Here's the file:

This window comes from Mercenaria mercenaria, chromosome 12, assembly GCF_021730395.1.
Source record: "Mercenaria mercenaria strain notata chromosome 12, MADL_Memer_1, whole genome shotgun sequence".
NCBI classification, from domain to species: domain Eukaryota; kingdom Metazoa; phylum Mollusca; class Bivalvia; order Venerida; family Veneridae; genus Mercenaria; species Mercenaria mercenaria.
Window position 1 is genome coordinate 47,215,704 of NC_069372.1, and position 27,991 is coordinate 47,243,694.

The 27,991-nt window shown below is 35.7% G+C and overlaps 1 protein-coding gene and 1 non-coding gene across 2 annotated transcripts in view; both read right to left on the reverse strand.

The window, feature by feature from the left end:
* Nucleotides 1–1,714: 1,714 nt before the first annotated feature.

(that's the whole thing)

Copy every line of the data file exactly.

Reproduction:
This window comes from Mercenaria mercenaria, chromosome 12, assembly GCF_021730395.1.
Source record: "Mercenaria mercenaria strain notata chromosome 12, MADL_Memer_1, whole genome shotgun sequence".
NCBI classification, from domain to species: domain Eukaryota; kingdom Metazoa; phylum Mollusca; class Bivalvia; order Venerida; family Veneridae; genus Mercenaria; species Mercenaria mercenaria.
Window position 1 is genome coordinate 47,215,704 of NC_069372.1, and position 27,991 is coordinate 47,243,694.

The 27,991-nt window shown below is 35.7% G+C and overlaps 1 protein-coding gene and 1 non-coding gene across 2 annotated transcripts in view; both read right to left on the reverse strand.

The window, feature by feature from the left end:
* Nucleotides 1–1,714: 1,714 nt before the first annotated feature.